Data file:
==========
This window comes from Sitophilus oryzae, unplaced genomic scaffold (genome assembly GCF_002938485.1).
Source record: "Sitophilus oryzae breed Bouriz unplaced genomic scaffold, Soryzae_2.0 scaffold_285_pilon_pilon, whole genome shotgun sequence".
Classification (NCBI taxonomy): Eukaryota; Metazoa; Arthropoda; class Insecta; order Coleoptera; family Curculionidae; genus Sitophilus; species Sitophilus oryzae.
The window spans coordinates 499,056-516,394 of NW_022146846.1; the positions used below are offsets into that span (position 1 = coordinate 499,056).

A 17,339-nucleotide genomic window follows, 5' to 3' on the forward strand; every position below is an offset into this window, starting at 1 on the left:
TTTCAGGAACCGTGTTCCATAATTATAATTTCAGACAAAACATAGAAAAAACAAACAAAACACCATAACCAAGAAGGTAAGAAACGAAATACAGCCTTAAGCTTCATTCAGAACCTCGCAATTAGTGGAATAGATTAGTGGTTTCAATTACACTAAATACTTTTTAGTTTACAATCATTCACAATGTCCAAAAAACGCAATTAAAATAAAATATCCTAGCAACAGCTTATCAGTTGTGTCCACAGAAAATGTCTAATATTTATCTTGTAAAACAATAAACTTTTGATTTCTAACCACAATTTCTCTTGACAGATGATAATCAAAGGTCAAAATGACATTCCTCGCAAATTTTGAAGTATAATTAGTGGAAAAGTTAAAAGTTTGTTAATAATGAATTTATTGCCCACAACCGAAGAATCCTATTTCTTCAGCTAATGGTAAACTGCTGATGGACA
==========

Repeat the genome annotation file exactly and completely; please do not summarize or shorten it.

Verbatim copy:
This window comes from Sitophilus oryzae, unplaced genomic scaffold (genome assembly GCF_002938485.1).
Source record: "Sitophilus oryzae breed Bouriz unplaced genomic scaffold, Soryzae_2.0 scaffold_285_pilon_pilon, whole genome shotgun sequence".
Classification (NCBI taxonomy): Eukaryota; Metazoa; Arthropoda; class Insecta; order Coleoptera; family Curculionidae; genus Sitophilus; species Sitophilus oryzae.
The window spans coordinates 499,056-516,394 of NW_022146846.1; the positions used below are offsets into that span (position 1 = coordinate 499,056).

A 17,339-nucleotide genomic window follows, 5' to 3' on the forward strand; every position below is an offset into this window, starting at 1 on the left:
TTTCAGGAACCGTGTTCCATAATTATAATTTCAGACAAAACATAGAAAAAACAAACAAAACACCATAACCAAGAAGGTAAGAAACGAAATACAGCCTTAAGCTTCATTCAGAACCTCGCAATTAGTGGAATAGATTAGTGGTTTCAATTACACTAAATACTTTTTAGTTTACAATCATTCACAATGTCCAAAAAACGCAATTAAAATAAAATATCCTAGCAACAGCTTATCAGTTGTGTCCACAGAAAATGTCTAATATTTATCTTGTAAAACAATAAACTTTTGATTTCTAACCACAATTTCTCTTGACAGATGATAATCAAAGGTCAAAATGACATTCCTCGCAAATTTTGAAGTATAATTAGTGGAAAAGTTAAAAGTTTGTTAATAATGAATTTATTGCCCACAACCGAAGAATCCTATTTCTTCAGCTAATGGTAAACTGCTGATGGACA